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To Defend or Not Defend, … That is the Question.

More than once over the last few years I’ve heard a homeowner or investor say, “I’m not going to defend the lawsuit.  Let the bank  take it back and I’ll be done with it!”  Unfortunately for that homeowner or investor, that is just plain WRONG!  Florida law is clear:  Lenders have 5 years to file and pursue a deficiency judgment against you.  Once in hand, they have 20 years to collect, with interest.  With a deficiency judgment in hand, they look to collect from other “non-homestead” properties, wages, and other assets.  And since many lenders will often discount and sell these judgments to collection agencies, you can be assured of continuing collection efforts for years to come.

So the basic question is should you defend yourself against the lender?  What does “defending” mean?  With the caveat that we never know how aggressive the lender is going to be, when it’s going to act, or how, the practical answer Yes!  Defending means we respond to the lawsuit by raising all defenses available to you, and challenging the lender’s claims throughout the litigation.  From the outset we challenge the initial complaint via a “Motion to Dismiss” designed to challenge the “legal sufficiency” of the lawsuit.  (As a practical matter, this alone serves to both challenge the bank’s allegations, and slow down the process.)  Typically, we will confront most of the lender’s claims by raising arguments ranging from their “authority” to have filed the lawsuit, to their legitimacy in claiming they are the “owner and holder” of the note, and so on.

How we then proceed depends on how the court initially rules.  If our motion is granted, the bank has to re-file the suit correcting their mistakes.  If denied, we then file an “answer” and “affirmative defenses” (the latter, serving to explain why even if true, you are not liable on this claim).  Thereafter, we’re in the “discovery” phase of the case.  Each party can investigate the case by sending out requests for production (of documents), interrogatories (questions), requests for admissions, and can conduct depositions (interviews) of the parties.  Most of these are done in varying amounts, at varying times, and their value depends on how skilled, aggressive and persistent the lawyers are.  How long it takes to get through this phase is anyone’s guess.  Generally, the lender seeks a quick resolution by filing an early motion for summary judgment (read: prematurely).  (All cases are resolved via a summary final judgment or trial.)  It does not mean that it will be granted, but it does serve to see if they can get the judge to agree to a quick judgment for the bank.  In any case, once “enough” discovery has been conducted and finalized, the case is “at issue” and a trial date may be set.  Once it is set, the parties prepare for and attend trial.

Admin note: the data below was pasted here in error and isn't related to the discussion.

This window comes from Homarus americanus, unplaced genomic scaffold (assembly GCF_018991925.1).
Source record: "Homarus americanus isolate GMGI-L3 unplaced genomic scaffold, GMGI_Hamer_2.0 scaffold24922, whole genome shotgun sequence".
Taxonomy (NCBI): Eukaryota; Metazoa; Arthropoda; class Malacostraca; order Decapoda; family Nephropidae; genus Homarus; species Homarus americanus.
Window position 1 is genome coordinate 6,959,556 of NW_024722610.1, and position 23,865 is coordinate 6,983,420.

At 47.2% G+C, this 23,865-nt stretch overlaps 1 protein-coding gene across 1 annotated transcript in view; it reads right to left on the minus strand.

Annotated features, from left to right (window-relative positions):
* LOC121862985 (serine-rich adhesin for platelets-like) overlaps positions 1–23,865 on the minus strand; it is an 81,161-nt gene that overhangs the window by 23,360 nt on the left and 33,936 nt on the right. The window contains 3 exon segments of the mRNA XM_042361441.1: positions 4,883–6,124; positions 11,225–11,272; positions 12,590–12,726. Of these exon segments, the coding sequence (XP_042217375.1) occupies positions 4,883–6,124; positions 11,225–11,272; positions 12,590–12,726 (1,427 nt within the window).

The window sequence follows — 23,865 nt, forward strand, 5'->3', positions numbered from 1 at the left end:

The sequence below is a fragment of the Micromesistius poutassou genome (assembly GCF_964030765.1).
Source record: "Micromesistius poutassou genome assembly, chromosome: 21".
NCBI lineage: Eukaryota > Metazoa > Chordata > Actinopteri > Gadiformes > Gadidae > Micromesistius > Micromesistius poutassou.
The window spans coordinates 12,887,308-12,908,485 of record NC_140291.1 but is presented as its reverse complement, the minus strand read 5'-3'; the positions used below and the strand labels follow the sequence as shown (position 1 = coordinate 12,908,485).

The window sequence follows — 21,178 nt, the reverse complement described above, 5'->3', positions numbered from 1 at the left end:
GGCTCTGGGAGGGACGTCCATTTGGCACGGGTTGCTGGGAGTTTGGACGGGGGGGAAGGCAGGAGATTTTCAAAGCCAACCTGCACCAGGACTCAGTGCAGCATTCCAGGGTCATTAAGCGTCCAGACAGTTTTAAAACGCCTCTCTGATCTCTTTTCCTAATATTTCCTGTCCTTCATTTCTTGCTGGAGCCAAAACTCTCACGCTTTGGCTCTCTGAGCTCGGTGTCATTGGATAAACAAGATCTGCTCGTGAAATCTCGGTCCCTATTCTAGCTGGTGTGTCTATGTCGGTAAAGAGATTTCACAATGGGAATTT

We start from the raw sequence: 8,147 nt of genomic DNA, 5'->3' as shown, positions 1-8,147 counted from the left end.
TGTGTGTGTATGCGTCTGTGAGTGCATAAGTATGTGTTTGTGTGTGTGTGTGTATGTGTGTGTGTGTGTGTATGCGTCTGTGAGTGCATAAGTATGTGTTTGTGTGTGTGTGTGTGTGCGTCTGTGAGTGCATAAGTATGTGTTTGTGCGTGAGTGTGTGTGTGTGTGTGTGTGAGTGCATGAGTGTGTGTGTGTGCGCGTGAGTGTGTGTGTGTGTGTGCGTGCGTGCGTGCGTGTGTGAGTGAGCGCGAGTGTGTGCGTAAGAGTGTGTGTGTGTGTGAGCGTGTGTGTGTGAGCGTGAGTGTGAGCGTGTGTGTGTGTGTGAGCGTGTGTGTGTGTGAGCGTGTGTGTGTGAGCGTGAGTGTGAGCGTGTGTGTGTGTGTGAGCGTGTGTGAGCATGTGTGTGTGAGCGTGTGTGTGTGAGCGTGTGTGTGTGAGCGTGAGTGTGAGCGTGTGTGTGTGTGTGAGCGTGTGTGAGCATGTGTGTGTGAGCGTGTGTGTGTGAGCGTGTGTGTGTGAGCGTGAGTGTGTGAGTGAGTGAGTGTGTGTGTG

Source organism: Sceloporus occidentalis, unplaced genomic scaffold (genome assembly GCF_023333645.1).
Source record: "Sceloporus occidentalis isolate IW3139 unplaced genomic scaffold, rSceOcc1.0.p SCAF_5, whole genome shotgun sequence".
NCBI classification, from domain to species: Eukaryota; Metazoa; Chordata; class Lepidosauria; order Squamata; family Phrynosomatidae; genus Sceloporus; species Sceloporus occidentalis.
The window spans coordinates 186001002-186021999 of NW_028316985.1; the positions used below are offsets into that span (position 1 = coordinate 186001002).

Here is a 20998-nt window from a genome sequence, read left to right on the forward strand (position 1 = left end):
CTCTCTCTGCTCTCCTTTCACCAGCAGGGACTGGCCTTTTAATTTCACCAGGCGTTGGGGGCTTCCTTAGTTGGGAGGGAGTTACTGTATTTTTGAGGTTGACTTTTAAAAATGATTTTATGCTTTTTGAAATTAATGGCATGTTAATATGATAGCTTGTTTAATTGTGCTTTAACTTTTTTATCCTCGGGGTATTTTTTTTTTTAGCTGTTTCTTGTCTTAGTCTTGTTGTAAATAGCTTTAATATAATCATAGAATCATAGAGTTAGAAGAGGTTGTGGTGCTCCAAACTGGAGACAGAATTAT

As you can see by this short synopsis, the process can be time-consuming, complicated, and increase the lender’s cost of foreclosure exponentially.  On more than occasion I’ve written that any loan modification or short sale offer to a homeowner not in litigation, is still for the benefit of the bank, meaning they are doing so because they believe it is in their interest, not yours!  With that in mind, when does a lender in foreclosure litigation start to contemplate a possible “settling” of the case?  That’s right, … when the cost of the foreclosing starts to exceed their anticipated expenses!  Knowing that, the answer to the question should then be obvious, … “To Defend or Not?”  You bet!

Don’t be a victim!  We can help you aggressively litigate your case, negotiate your loan modification, successfully close your short-sale transaction.  In the end, you too deserve a passionate voice to help you fight to defend your property and/or preserve your rights!

Carlos J. Reyes  is the Principal of Reyes Law Group. He has been a member of the Florida Bar since 1988 and practices state-wide.  Carlos has been awarded a rating of “AV Preeminent” which is the highest possible rating in both legal ability and ethical standards by Martindale-Hubbell – a well-recognized legal resource. The RLG Legal Team also include attorneys Stephan LopezMelissa J. UlloaPhillip A. Ortiz and the RLG Legal Support Team to bring you a dedicated, experienced and dynamic legal team to handle your legal needs.

We also assist clients in the areas of: Civil LitigationReal Estate LitigationResidential Purchase & SalesCommercial Acquisitions & SalesResidential Landlord-Tenant LitigationCommercial Landlord-Tenant LitigationShort Sales NegotiationsLoan ModificationsCriminal DefenseCivil Rights ClaimsFamily LawCorporate Work, and Labor & Employment Law.

Call us for a FREE consultation at (954) 369-1993  Se Habla Español.

Visit our firm website ReyesLegal.com and review our credentials.

We are located at 150 S Pine Island Rd #210, Plantation, FL 33324

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The Reyes Law Group BLOG is intended to provide information to firm clients, friends and potential clients about various legal related topics. Nothing in this BLOG should be construed as legal advice or a legal opinion. Readers should not act upon the information contained in this BLOG without seeking the advice of legal counsel.

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Written by Reyes Law Group